The Canterbury night shelter for rough sleepers will operate for twice as long this year – thanks to an injection of government money
Run by homeless charity Catching Lives, it provides rough sleepers with an evening meal and a bed for the night.
It opened on Monday, October 1 and will be in operation for six months instead of the three in previous years.
- Resident’s bollard erection fury
- Council butts heads with government over developer cash for new bypass
Up to 20 beds will be available until the end of March 2019.
Cllr Neil Baker, the council’s communities chairman, said: “The winter shelter plays a vital role in keeping people off the streets as the temperature plummets.
“And while it might feel relatively mild right now, the weather can deteriorate rapidly at this time of year.”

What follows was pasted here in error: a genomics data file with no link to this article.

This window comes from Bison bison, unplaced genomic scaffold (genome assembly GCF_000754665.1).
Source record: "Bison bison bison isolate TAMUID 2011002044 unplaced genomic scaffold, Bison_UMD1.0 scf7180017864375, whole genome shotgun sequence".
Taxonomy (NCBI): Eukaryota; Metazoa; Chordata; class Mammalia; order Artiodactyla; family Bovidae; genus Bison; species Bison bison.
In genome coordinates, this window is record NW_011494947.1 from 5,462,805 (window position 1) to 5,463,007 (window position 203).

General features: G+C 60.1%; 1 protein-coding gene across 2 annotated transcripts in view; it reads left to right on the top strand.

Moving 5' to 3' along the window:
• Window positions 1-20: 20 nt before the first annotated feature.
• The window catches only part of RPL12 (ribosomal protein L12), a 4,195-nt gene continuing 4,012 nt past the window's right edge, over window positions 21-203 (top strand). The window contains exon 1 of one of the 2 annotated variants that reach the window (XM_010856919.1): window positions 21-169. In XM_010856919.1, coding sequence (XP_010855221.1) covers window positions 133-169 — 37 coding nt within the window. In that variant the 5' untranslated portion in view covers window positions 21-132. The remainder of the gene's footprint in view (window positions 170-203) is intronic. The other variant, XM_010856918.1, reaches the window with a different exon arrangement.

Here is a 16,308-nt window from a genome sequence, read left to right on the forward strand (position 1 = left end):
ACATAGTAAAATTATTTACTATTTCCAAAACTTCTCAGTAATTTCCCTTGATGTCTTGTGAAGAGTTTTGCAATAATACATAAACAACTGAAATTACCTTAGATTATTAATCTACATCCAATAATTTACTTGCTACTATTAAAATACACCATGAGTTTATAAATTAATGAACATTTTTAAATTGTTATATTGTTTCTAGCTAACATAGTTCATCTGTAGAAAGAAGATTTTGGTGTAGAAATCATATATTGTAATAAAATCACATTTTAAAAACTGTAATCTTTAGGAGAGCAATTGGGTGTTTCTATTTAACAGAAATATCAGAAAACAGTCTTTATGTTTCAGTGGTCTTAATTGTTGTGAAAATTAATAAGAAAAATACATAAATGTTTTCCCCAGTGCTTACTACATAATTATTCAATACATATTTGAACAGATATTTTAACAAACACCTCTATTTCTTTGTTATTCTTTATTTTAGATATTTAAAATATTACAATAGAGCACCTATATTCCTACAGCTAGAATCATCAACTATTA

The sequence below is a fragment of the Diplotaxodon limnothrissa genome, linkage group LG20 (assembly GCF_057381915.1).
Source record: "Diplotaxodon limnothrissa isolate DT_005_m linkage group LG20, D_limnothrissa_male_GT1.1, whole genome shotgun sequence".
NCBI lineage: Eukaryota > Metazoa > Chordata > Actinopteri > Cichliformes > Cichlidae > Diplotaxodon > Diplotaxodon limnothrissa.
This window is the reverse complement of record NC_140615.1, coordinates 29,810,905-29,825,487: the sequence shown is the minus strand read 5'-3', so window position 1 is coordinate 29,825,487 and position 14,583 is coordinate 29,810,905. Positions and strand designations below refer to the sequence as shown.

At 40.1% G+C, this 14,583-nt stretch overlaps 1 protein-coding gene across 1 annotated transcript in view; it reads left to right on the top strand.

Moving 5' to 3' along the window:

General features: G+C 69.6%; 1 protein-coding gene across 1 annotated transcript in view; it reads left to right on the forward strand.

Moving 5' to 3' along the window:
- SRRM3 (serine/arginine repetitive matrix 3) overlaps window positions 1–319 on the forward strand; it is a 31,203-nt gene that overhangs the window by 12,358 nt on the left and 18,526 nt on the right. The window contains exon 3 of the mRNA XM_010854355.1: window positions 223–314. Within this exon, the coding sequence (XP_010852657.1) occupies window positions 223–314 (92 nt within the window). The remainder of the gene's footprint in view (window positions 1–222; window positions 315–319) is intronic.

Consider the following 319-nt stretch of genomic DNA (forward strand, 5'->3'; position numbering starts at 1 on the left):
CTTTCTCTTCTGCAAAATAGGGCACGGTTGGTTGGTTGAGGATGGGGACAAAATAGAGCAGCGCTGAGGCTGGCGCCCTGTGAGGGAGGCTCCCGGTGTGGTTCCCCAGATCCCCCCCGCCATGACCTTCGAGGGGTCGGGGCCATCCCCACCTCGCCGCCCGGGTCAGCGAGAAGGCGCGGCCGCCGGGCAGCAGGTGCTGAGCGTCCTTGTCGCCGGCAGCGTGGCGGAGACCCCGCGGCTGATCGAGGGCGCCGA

The expansion of the shelter has been made possible by two successful bids by the city council for government cash totalling £550,000 over the last year.
It will fund services for two years while the money will also pay for other projects
This includes the recruitment of a full time street population coordinator at the council, Daniel Gould. He and homeless charities Catching Lives and Porchlight are on the street every day talking to rough sleepers and developing individual support plans for each of them.
Catching Lives Project Leader Graeme Solly said: “We have seen in previous years that, for some of our clients, simply providing a safe and warm place for them to sleep at night has given them enough stability in their lives to be able to focus on addressing other areas, including their physical and mental health, which has led to many positive housing outcomes.
“The additional three months that the Canterbury Community Shelter will be running means that we have a greater chance to work with those who decide to stay, which increases the chances that they will be able to secure settled accommodation.
“We are grateful to our seven partner churches who provide the overnight venues, and all of our volunteers, for their support in extending the winter shelter and we look forward to working alongside them over the next six months.”